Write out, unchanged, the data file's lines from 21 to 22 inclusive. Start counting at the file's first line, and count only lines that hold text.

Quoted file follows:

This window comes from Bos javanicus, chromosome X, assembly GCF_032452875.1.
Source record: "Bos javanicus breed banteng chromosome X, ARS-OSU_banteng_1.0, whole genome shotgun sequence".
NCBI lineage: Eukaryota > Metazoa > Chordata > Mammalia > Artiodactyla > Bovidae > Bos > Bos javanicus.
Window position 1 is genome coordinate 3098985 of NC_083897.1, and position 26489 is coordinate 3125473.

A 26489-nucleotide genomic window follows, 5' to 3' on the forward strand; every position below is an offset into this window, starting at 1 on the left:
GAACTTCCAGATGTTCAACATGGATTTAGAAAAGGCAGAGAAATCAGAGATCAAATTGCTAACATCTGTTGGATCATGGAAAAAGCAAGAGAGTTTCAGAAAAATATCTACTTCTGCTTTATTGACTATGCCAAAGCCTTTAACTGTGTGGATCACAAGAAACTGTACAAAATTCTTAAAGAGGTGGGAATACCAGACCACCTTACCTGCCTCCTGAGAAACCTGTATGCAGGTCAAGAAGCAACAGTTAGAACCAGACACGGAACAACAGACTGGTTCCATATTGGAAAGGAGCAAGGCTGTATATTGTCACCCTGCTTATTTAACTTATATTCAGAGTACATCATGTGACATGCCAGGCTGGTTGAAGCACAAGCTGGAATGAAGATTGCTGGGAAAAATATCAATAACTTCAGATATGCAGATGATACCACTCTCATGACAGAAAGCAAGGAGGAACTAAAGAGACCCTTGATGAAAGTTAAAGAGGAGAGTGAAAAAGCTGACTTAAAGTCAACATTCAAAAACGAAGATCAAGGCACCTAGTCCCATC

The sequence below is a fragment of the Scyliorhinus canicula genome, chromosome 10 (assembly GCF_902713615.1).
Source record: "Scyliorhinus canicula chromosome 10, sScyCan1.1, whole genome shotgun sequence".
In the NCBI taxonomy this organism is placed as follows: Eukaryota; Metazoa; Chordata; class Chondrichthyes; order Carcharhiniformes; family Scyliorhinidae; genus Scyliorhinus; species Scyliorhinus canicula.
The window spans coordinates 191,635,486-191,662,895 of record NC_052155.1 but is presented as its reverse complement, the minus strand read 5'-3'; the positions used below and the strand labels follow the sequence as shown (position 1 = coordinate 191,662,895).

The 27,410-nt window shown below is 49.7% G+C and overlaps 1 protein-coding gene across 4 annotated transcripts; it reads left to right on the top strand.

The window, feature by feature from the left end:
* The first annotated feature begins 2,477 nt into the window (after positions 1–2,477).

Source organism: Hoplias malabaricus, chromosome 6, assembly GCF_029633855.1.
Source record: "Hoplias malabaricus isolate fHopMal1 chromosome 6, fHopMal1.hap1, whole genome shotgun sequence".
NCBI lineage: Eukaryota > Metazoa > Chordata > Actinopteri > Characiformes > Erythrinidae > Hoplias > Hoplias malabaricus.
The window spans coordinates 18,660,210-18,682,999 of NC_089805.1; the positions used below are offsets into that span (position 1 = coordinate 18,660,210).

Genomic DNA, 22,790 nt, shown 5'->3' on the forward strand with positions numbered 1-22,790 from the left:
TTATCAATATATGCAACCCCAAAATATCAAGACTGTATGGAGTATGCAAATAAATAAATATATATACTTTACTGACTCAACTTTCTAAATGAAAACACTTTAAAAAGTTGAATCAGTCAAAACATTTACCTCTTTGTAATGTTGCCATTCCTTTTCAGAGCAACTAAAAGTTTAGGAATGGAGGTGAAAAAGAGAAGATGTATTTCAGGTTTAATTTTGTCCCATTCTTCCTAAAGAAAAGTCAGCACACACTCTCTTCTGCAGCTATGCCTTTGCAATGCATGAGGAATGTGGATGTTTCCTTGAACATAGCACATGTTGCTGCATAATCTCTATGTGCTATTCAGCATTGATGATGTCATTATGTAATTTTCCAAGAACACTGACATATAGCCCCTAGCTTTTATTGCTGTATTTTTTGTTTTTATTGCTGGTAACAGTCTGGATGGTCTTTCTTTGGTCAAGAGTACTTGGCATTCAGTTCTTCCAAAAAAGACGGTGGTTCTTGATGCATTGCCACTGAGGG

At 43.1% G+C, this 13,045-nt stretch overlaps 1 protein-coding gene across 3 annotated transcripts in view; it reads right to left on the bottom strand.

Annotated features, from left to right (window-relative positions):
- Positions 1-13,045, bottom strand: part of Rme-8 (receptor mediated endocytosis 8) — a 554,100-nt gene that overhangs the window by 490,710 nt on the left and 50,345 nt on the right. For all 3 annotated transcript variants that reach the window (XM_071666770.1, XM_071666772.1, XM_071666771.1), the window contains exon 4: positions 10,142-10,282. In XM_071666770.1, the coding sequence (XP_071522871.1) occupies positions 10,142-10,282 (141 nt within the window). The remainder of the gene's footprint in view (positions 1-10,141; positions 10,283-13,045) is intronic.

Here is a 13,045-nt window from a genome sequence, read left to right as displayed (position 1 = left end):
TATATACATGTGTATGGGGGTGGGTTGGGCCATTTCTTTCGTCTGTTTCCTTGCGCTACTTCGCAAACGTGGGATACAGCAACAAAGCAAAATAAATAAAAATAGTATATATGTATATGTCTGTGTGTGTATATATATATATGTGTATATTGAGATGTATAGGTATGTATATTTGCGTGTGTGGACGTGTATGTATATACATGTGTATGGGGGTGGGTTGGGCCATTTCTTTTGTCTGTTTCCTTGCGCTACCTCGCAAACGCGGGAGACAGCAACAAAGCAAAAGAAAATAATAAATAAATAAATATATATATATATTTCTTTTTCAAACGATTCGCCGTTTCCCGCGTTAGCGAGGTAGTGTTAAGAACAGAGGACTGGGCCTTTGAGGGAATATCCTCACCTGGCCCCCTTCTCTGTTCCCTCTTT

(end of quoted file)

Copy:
Annotated features, from left to right (window-relative positions):
- Positions 1-13,045, bottom strand: part of Rme-8 (receptor mediated endocytosis 8) — a 554,100-nt gene that overhangs the window by 490,710 nt on the left and 50,345 nt on the right. For all 3 annotated transcript variants that reach the window (XM_071666770.1, XM_071666772.1, XM_071666771.1), the window contains exon 4: positions 10,142-10,282. In XM_071666770.1, the coding sequence (XP_071522871.1) occupies positions 10,142-10,282 (141 nt within the window). The remainder of the gene's footprint in view (positions 1-10,141; positions 10,283-13,045) is intronic.